• A distinction clearly needs to be made between, on the one hand, an exclusion of duty arising from a clause in the trust deed and, on the other, an exclusion of duty that arises from statute. In the case of an exclusion arising from a clause in a trust deed, there is an argument that, if trustees actually have a power, by virtue of their shareholders’ rights, to intervene in the affairs of a company, they may be in breach of the core trust duty of good faith if they fail to take action to prevent loss, especially loss arising from known or impending dishonest or reckless conduct by directors.3 In the case of exclusion arising from statute, this argument falls away, because the premise on which it is based (that the trustees are entitled to intervene by virtue of their shareholders’ rights) has been removed by statute.
  • The trustee’s duty of care will invariably operate with full vigour in relation to rights attaching to the shares other than voting rights. Thus, their duties in relation to dividends when received and distributions on a winding-up, and their duties not to divest themselves of title to the trust assets (i.e. the shares) and not to retain any benefit from the holding of the shares (other than that expressly permitted by the trust instrument) remain intact. There is, furthermore, nothing in VISTA that affects in any way the duties of the directors of the company as a matter of company law. If the directors are dishonest, they will also remain subject to the sanctions of criminal law. The trustees will similarly be liable for any dishonesty on their part.
  • Importantly, the trustee of a VISTA trust will continue to have all its dispositive (and ancillary) powers and duties under the trust.
  • Even under non-VISTA law, trustees are often unable to intervene in the business of a company in which they have invested, e.g. because the trust shares are a small minority interest in a quoted company, or are non-voting. The non-intervention provisions of VISTA could be said, therefore, to do no more than extend (with certain qualifications) an existing state of affairs.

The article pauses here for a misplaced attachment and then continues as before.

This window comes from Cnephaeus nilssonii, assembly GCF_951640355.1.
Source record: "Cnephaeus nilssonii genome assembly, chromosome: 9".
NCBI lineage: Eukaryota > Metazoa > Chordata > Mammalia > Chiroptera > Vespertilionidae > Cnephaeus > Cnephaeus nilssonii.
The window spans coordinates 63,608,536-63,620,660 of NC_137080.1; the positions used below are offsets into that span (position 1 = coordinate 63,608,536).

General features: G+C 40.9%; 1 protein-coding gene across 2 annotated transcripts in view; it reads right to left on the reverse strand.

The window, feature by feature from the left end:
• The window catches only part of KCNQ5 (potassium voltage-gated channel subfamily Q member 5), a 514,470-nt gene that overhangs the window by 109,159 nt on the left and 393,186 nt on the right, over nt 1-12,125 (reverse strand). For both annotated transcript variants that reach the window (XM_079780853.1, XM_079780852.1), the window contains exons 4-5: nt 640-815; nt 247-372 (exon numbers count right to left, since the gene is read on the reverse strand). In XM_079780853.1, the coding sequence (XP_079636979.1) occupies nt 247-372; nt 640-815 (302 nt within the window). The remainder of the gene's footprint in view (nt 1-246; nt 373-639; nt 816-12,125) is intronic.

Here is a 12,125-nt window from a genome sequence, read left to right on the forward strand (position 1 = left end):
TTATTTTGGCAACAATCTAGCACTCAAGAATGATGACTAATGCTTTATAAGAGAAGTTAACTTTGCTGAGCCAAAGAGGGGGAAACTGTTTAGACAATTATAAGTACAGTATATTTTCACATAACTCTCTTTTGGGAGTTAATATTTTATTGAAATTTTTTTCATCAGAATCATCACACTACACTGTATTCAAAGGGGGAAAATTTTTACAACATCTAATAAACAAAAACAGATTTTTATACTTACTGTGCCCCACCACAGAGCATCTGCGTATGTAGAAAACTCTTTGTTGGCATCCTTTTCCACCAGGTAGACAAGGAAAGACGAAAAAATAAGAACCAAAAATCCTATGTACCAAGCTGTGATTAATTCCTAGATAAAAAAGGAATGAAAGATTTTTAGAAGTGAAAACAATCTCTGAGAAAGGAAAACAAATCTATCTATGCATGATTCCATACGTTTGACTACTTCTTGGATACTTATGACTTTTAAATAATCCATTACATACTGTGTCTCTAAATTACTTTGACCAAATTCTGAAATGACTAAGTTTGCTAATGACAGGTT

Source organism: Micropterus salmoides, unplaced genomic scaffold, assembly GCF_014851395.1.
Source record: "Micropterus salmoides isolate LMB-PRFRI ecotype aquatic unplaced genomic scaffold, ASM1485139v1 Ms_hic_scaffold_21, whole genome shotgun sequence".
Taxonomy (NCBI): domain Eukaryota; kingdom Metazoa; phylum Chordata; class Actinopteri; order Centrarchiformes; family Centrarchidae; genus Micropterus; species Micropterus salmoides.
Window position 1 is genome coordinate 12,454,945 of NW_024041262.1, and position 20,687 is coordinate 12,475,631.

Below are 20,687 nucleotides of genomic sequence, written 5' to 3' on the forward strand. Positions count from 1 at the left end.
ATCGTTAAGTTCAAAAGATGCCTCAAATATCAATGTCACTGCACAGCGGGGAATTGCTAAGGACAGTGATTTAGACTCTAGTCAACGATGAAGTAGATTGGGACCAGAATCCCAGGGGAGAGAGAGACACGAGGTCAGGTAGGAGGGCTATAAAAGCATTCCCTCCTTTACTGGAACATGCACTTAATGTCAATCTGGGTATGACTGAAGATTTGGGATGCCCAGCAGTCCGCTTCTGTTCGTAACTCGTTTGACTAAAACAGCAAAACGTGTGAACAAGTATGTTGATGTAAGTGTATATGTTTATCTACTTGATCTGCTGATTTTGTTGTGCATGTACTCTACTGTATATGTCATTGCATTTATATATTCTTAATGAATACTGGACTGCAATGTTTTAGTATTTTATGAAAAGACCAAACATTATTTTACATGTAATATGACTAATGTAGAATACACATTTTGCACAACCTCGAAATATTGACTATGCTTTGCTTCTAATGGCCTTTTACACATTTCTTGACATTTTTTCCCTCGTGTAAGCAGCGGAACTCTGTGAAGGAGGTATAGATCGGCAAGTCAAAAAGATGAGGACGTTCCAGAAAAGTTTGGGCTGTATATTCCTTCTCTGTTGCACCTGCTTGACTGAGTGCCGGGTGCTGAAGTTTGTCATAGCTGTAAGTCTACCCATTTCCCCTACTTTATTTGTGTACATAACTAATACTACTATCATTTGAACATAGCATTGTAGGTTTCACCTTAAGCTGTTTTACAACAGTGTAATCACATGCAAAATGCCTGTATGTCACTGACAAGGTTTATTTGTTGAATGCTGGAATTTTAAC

• VISTA plainly does not give rise to any question of sham, because a VISTA trust is precisely what it purports to be. Nor is a VISTA trust in any sense illusory, as, for example, a US ‘living will’ trust may be regarded in English and Welsh terms, since, on a proper analysis, the whole beneficial interest is retained by the settlor during their lifetime. Under VISTA, the interests of the beneficiaries other than the settlor are real and immediate, and, in the case of a discretionary trust, the trustee’s fiduciary powers of disposition are unaffected.
  • Any argument that a VISTA trust is a nomineeship disregards the distinction between, on the one hand, the assets of the company and, on the other hand, the shares in the company. While it is true that the directors have control of the company’s assets (subject to the constraints imposed by the trust instrument, by company law and by the company’s memorandum and articles), the shares are at all times (apart from the voting rights) held equitably for all the beneficiaries. If the trustee misapplies the shares (e.g. depositing the certificates as security for a loan to itself), it will be accountable to the beneficiaries of the trust for any resulting loss (and, in contradistinction to a nomineeship, the trust would be enforceable by all its beneficiaries).
  • It is abundantly clear that the VISTA trust system helps to fill a serious legal void. The modern world urgently needed a satisfactory succession mechanism for small companies – one that (a) offers a smooth and inexpensive transition on a death, and (b) addresses the need for effective management of the company, as well as the expectations of relatives. A mechanism cannot be satisfactory if, of its nature, it involves inhibiting the entrepreneurial spirit that created the company’s wealth in the first place. There are extremely good reasons of policy why VISTA trusts should be upheld.